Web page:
This month marked the end of my first startup experience and the beginning of my next one. I decided to leave Uloop after two years as their director of news, and take a position with Packback Books as their fourth full time team member and lead software engineer. Parting ways with my friends and colleagues at Uloop was a difficult decision, but I feel it was the right one for me at this point in my career. Leaving a job that I legitimately liked, compensated me fairly, and gave me the freedom to innovate may seem a bit crazy, but I have my reasons.
1. It was time
As I mentioned, I have been with Uloop for over two years now, and before that I was essentially pursuing the same goals with my own startup, MyUdaily. I hope to always pursue challenging and exciting goals like the ones I had at Uloop, but after changing my approach several times, I realized that I may not be the right person to change college news yet. It’s not to say that I look at my work with Uloop as a failure, but rather that it was a hugely important learning experience that brought me eons closer to my life goals than any other job could have done. I genuinely hope that my replacement and the rest of the team at Uloop will make it big, even if it means that I missed a golden opportunity by ducking out early.
2. Connecting with Chicago
Unlike Uloop, Packback’s core is here in Chicago, and while I don’t know if I’ll stay here forever, I do know that I want to align myself with stronger connections in the city. I firmly believe that the most important thing you can do in your career is build connections, and if I’m going to be in a great city like this, I want to take full advantage of the opportunity.
3. Strengthening my niche
My position with Uloop was a whole lot of everything. It gave me the opportunity to see how almost every piece of a web-based business works, and it allowed me to switch hats from developer to project manager to editor almost at will. That alone made the experience worth it, but I’ve reached a point in my life where I feel that I need to become a specialist more than a generalist. This opportunity with Packback will allow me to use my technical background, stretch my knowledge of web development, and manage people across the globe while staying in my niche: college publishing technology.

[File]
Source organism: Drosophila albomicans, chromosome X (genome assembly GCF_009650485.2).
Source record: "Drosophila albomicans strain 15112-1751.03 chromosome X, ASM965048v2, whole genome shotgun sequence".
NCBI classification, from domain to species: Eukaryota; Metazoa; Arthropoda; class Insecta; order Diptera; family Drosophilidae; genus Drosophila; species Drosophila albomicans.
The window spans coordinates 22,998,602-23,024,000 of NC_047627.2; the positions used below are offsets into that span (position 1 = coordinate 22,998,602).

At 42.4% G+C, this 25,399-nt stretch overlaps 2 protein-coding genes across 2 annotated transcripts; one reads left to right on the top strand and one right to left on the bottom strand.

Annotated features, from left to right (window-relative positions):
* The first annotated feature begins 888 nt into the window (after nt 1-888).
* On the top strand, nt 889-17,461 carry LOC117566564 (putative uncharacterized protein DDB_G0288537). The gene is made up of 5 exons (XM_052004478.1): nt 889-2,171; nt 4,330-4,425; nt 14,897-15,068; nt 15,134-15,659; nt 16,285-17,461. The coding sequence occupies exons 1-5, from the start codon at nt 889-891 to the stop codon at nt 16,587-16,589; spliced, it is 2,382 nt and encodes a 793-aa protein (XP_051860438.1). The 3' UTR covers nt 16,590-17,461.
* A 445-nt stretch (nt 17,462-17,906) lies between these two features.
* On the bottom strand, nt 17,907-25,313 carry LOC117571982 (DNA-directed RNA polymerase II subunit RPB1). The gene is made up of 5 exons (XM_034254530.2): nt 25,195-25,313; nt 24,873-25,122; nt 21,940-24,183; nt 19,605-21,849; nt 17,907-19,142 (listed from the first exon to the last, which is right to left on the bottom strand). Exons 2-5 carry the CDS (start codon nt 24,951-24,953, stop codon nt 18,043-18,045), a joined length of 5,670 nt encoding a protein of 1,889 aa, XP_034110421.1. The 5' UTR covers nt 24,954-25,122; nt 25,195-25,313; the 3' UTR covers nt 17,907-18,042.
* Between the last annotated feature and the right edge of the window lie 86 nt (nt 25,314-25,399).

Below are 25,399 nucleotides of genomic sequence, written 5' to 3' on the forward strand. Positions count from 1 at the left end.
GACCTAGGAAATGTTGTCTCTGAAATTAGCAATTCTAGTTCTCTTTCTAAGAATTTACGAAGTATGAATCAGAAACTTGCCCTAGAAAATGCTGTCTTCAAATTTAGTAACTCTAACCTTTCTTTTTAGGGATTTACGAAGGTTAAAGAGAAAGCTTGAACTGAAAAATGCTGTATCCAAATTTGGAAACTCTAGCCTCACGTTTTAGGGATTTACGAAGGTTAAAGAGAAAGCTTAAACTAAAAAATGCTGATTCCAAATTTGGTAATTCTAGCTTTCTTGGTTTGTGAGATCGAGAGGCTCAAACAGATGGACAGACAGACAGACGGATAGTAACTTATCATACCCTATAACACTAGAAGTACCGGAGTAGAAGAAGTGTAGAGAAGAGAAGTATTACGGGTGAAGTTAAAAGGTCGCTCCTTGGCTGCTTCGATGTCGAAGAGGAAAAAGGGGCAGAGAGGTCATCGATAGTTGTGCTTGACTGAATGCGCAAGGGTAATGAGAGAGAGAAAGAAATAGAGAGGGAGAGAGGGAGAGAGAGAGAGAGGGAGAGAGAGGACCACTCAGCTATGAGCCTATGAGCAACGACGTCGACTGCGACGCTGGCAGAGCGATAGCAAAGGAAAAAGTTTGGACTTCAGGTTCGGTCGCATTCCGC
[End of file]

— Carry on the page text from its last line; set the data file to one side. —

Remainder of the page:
4. The team, timing, and needs were aligned
Finally, I can’t say enough about the fortuitous timing. I met Packback’s founder, Kasey Gandham, after a Technori pitch event last spring, and after grabbing coffee with him, I immediately knew that I wanted to keep him on my radar. At that point, they were still raising their first few dollars to make Packback a reality, and after a few months they had reached their goals. Kasey got in touch with me, and from the moment we began talking, I was ready to go. They needed a technical person who knew the college market, they had great connections with their target customers, and they needed to get going immediately. While there are plenty of startups in Chicago, finding one so well-aligned with my skills and experience and also had the funding to pay a living wage was incredible. Here’s a little from Packback’s founders, Mike and Kasey, who I now work with side-by-side every day. Enjoy!